Girls Who Dream Me


96 pages
ISBN 0-9681884-6-X
DDC C811'.54






Reviewed by Beryl Baigent

Beryl Baigent is a poet; her published collections include Absorbing the
Dark, Hiraeth: In Search of Celtic Origins, Triptych: Virgins, Victims,
Votives, and Mystic Animals.


Beth Goobie won the Pat Lowther Award in 1995 for her first book of
poetry, Scars of Light. In Girls Who Dream Me, she continues to draw on
own personal experiences in exploring childhood and adolescence.

This poet opts for the long-line poem, which gives her work a narrative
flavor and carries the reader on to the next poem or chapter in the
story. Goobie’s imagery permeates her poems with a mystical
sensibility as she favors nature as a metaphor for sexual and sensual
feelings. In the opening poem, “waiting for the gods,” the poet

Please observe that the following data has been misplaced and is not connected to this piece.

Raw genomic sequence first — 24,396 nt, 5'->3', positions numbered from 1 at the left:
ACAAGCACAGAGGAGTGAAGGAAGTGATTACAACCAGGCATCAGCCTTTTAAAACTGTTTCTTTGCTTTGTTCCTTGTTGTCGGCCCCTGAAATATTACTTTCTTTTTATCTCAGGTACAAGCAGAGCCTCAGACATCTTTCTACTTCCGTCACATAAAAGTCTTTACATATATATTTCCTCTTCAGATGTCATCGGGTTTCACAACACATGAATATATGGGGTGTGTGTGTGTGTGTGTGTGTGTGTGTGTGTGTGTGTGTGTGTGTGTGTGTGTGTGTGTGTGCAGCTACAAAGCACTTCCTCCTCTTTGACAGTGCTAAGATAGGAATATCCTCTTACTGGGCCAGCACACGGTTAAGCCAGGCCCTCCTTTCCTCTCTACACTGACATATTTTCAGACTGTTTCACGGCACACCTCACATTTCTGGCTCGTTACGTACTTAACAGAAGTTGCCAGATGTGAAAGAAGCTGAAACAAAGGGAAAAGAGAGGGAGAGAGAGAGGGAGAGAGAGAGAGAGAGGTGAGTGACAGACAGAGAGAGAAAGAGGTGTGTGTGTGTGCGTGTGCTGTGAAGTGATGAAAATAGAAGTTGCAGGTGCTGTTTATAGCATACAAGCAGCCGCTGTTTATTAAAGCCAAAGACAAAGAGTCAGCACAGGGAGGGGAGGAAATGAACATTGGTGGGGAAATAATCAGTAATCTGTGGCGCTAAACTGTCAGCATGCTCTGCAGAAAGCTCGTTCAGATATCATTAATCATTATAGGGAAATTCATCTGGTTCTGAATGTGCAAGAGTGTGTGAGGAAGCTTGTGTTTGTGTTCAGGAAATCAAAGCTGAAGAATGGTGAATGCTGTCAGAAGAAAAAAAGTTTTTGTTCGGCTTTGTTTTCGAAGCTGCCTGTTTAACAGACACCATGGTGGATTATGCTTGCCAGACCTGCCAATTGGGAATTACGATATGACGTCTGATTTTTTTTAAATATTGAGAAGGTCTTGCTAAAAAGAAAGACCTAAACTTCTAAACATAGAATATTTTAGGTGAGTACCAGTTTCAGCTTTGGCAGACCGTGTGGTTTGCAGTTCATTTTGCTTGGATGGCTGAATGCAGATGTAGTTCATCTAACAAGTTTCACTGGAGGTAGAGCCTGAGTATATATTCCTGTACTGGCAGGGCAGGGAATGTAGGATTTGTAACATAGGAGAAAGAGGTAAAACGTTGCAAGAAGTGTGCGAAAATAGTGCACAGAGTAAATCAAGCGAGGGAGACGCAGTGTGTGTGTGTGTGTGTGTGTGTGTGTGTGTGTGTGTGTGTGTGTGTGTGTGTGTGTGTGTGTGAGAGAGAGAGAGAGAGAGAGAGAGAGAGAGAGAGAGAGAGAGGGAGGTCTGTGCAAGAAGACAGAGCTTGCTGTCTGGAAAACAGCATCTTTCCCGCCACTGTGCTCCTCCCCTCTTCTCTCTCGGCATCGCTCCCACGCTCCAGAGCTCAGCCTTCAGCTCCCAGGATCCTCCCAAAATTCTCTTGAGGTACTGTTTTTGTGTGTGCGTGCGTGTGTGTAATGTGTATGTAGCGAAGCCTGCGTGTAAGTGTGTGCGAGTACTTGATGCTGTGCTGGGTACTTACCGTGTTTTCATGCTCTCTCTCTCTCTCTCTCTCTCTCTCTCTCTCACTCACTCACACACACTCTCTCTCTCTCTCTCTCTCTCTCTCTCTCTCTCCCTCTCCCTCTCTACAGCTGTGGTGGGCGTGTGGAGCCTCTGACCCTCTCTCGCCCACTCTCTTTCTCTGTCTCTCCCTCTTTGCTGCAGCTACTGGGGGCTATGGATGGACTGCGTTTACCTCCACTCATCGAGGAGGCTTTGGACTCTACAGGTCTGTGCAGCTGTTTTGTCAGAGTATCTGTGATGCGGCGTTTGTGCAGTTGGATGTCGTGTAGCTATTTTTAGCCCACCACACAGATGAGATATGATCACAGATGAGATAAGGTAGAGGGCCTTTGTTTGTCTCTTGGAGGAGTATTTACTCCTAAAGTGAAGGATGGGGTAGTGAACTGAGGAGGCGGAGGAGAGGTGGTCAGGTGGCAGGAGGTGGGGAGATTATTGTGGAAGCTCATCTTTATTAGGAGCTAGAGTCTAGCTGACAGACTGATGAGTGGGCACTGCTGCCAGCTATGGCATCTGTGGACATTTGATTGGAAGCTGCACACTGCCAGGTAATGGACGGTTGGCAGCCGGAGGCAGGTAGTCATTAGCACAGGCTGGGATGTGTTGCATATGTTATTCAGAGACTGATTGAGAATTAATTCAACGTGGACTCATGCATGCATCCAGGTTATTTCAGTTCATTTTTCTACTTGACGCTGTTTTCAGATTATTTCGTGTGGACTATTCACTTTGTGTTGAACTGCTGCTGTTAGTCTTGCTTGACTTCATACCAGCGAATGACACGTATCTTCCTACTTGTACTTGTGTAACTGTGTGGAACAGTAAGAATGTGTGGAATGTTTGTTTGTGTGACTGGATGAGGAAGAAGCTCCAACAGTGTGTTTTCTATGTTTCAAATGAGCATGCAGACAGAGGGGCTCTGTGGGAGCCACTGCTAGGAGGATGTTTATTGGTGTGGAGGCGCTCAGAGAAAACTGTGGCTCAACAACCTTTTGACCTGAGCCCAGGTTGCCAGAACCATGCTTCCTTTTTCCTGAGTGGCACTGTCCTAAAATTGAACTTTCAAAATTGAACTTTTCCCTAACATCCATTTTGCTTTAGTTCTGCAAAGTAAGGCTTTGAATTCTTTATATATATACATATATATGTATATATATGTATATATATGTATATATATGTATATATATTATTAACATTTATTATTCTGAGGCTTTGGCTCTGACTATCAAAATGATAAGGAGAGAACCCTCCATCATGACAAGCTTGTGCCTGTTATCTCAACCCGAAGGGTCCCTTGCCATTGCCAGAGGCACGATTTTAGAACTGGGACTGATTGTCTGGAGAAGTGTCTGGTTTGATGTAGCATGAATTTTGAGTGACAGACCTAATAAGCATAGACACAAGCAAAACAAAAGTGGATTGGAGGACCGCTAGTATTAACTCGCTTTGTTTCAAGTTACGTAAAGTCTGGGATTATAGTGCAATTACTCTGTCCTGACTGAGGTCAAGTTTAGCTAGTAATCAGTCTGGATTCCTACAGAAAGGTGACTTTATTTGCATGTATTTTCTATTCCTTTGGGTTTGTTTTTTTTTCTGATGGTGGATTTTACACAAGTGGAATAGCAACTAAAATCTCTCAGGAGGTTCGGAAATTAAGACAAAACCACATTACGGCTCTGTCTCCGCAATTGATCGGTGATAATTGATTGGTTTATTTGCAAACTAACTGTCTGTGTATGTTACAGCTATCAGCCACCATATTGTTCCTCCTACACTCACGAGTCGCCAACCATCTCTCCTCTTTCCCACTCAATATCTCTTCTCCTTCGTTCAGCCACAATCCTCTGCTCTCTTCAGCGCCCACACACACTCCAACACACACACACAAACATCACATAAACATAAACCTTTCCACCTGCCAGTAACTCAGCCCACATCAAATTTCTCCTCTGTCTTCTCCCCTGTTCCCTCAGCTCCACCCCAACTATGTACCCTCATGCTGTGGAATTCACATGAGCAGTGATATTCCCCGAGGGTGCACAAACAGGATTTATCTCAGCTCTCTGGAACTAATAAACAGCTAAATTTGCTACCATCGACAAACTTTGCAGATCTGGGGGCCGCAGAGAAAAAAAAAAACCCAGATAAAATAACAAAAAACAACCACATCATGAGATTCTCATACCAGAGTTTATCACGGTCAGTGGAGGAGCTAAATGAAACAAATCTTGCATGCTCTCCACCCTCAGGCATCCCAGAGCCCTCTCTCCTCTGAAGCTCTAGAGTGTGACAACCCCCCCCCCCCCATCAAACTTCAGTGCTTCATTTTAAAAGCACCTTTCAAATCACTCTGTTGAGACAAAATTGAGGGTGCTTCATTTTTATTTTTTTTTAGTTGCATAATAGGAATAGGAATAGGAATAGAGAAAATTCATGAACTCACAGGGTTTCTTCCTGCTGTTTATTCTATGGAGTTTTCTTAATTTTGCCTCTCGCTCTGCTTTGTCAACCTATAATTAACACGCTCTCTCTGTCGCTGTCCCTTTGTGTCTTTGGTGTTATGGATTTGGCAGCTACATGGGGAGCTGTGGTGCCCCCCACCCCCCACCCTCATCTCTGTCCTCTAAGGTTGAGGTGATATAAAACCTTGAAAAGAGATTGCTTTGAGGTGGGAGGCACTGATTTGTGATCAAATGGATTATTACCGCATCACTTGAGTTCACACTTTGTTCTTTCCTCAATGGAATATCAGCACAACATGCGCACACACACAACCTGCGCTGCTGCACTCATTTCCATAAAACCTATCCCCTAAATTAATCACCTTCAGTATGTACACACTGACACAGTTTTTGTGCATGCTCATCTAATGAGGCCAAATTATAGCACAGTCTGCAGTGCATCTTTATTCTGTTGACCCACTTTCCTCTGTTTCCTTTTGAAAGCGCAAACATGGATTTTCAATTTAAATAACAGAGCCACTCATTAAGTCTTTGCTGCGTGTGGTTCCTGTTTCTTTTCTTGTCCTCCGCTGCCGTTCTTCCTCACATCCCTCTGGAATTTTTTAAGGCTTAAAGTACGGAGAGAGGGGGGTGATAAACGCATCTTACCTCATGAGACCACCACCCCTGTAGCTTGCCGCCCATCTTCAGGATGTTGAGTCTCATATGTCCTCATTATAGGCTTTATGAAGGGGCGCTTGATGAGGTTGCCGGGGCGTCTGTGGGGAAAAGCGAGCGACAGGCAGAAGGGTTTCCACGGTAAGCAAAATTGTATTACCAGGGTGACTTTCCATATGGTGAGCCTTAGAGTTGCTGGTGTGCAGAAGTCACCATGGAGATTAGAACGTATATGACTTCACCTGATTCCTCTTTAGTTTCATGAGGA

describes an erotic encounter as “the moon a full tongue licking
ripples in skin.” “[A] birthing hymn” aligns the newly born with
celestial bodies: “think of the stars that glow in the brain, / the
planets that suspend, full and heavy, silent as organs through you.”
In “sometimes,” the protagonist is a girl with a flock of
butterflies rising “from her bones” who “bursts into a black horse
galloping” or “sometimes narrows into the intent of the asp.”

Goobie’s imagery is unique and alive. Referring to students at their
desks in school, she notes “boys splayed out from the groins, as if
some sweet code / played itself there, the rest of the body danced to
it.” The girls sat “differently.” They were “careful to rise
quiet into the swell / of [their] breasts, painted [themselves] into
pastel landscapes for the boys / to admire.”

Give yourself time to read every succulent word in these 33
well-crafted poems. You will benefit from the poet’s sentient
connection with the cosmos and perhaps thereafter perceive the world,
and yourself, with new eyes.



Goobie, Ruth., “Girls Who Dream Me,” Canadian Book Review Annual Online, accessed June 20, 2024,